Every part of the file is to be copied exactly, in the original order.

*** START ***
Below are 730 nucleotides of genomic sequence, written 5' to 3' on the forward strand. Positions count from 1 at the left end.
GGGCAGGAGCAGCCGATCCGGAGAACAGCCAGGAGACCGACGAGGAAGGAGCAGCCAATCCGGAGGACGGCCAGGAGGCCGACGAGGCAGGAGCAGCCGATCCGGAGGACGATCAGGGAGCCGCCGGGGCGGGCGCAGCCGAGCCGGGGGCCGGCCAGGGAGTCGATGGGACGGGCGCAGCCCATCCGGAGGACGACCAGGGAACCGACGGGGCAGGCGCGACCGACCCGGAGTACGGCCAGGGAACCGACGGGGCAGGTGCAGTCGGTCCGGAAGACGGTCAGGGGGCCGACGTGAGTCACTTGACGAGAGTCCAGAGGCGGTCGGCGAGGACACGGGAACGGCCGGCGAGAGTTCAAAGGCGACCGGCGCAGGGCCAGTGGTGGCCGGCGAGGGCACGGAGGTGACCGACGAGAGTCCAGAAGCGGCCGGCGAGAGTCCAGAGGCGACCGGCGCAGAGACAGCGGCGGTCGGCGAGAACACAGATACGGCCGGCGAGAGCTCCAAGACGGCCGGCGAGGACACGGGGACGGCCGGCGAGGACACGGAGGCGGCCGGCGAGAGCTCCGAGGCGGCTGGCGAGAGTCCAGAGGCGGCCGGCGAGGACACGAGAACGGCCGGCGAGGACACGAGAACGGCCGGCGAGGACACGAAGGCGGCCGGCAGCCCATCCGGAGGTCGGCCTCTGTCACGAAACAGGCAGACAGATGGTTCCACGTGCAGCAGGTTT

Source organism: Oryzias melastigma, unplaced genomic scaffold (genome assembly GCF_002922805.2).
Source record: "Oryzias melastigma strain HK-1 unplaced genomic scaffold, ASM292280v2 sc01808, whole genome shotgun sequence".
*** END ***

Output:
Below are 730 nucleotides of genomic sequence, written 5' to 3' on the forward strand. Positions count from 1 at the left end.
GGGCAGGAGCAGCCGATCCGGAGAACAGCCAGGAGACCGACGAGGAAGGAGCAGCCAATCCGGAGGACGGCCAGGAGGCCGACGAGGCAGGAGCAGCCGATCCGGAGGACGATCAGGGAGCCGCCGGGGCGGGCGCAGCCGAGCCGGGGGCCGGCCAGGGAGTCGATGGGACGGGCGCAGCCCATCCGGAGGACGACCAGGGAACCGACGGGGCAGGCGCGACCGACCCGGAGTACGGCCAGGGAACCGACGGGGCAGGTGCAGTCGGTCCGGAAGACGGTCAGGGGGCCGACGTGAGTCACTTGACGAGAGTCCAGAGGCGGTCGGCGAGGACACGGGAACGGCCGGCGAGAGTTCAAAGGCGACCGGCGCAGGGCCAGTGGTGGCCGGCGAGGGCACGGAGGTGACCGACGAGAGTCCAGAAGCGGCCGGCGAGAGTCCAGAGGCGACCGGCGCAGAGACAGCGGCGGTCGGCGAGAACACAGATACGGCCGGCGAGAGCTCCAAGACGGCCGGCGAGGACACGGGGACGGCCGGCGAGGACACGGAGGCGGCCGGCGAGAGCTCCGAGGCGGCTGGCGAGAGTCCAGAGGCGGCCGGCGAGGACACGAGAACGGCCGGCGAGGACACGAGAACGGCCGGCGAGGACACGAAGGCGGCCGGCAGCCCATCCGGAGGTCGGCCTCTGTCACGAAACAGGCAGACAGATGGTTCCACGTGCAGCAGGTTT

Source organism: Oryzias melastigma, unplaced genomic scaffold (genome assembly GCF_002922805.2).
Source record: "Oryzias melastigma strain HK-1 unplaced genomic scaffold, ASM292280v2 sc01808, whole genome shotgun sequence".